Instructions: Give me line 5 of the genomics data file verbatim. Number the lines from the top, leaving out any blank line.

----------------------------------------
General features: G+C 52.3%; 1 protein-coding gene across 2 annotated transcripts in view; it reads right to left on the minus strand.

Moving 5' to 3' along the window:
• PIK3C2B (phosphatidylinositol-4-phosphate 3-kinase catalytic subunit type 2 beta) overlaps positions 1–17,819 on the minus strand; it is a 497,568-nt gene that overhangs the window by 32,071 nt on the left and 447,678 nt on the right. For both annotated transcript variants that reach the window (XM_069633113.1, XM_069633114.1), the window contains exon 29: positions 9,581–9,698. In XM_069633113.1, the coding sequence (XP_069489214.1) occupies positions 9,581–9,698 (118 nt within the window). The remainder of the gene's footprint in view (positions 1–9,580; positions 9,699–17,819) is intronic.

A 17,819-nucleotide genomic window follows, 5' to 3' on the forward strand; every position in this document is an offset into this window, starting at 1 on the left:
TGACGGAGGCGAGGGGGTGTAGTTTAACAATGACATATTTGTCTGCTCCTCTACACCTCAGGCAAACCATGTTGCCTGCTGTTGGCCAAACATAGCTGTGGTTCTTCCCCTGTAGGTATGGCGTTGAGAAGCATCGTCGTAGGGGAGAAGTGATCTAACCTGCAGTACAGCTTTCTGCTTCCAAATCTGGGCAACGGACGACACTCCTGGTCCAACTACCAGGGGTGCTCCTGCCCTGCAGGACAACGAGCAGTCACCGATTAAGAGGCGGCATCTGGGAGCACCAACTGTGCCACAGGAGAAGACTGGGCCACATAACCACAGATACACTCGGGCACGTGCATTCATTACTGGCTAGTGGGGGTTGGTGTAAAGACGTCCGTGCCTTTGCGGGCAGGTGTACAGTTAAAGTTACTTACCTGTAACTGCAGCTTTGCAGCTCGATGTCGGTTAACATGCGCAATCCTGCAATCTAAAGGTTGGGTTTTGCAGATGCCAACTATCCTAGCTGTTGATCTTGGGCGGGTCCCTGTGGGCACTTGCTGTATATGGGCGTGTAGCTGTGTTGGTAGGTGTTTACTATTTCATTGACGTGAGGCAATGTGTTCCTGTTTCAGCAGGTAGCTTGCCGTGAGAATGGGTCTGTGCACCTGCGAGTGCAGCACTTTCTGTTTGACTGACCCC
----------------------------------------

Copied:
TGACGGAGGCGAGGGGGTGTAGTTTAACAATGACATATTTGTCTGCTCCTCTACACCTCAGGCAAACCATGTTGCCTGCTGTTGGCCAAACATAGCTGTGGTTCTTCCCCTGTAGGTATGGCGTTGAGAAGCATCGTCGTAGGGGAGAAGTGATCTAACCTGCAGTACAGCTTTCTGCTTCCAAATCTGGGCAACGGACGACACTCCTGGTCCAACTACCAGGGGTGCTCCTGCCCTGCAGGACAACGAGCAGTCACCGATTAAGAGGCGGCATCTGGGAGCACCAACTGTGCCACAGGAGAAGACTGGGCCACATAACCACAGATACACTCGGGCACGTGCATTCATTACTGGCTAGTGGGGGTTGGTGTAAAGACGTCCGTGCCTTTGCGGGCAGGTGTACAGTTAAAGTTACTTACCTGTAACTGCAGCTTTGCAGCTCGATGTCGGTTAACATGCGCAATCCTGCAATCTAAAGGTTGGGTTTTGCAGATGCCAACTATCCTAGCTGTTGATCTTGGGCGGGTCCCTGTGGGCACTTGCTGTATATGGGCGTGTAGCTGTGTTGGTAGGTGTTTACTATTTCATTGACGTGAGGCAATGTGTTCCTGTTTCAGCAGGTAGCTTGCCGTGAGAATGGGTCTGTGCACCTGCGAGTGCAGCACTTTCTGTTTGACTGACCCC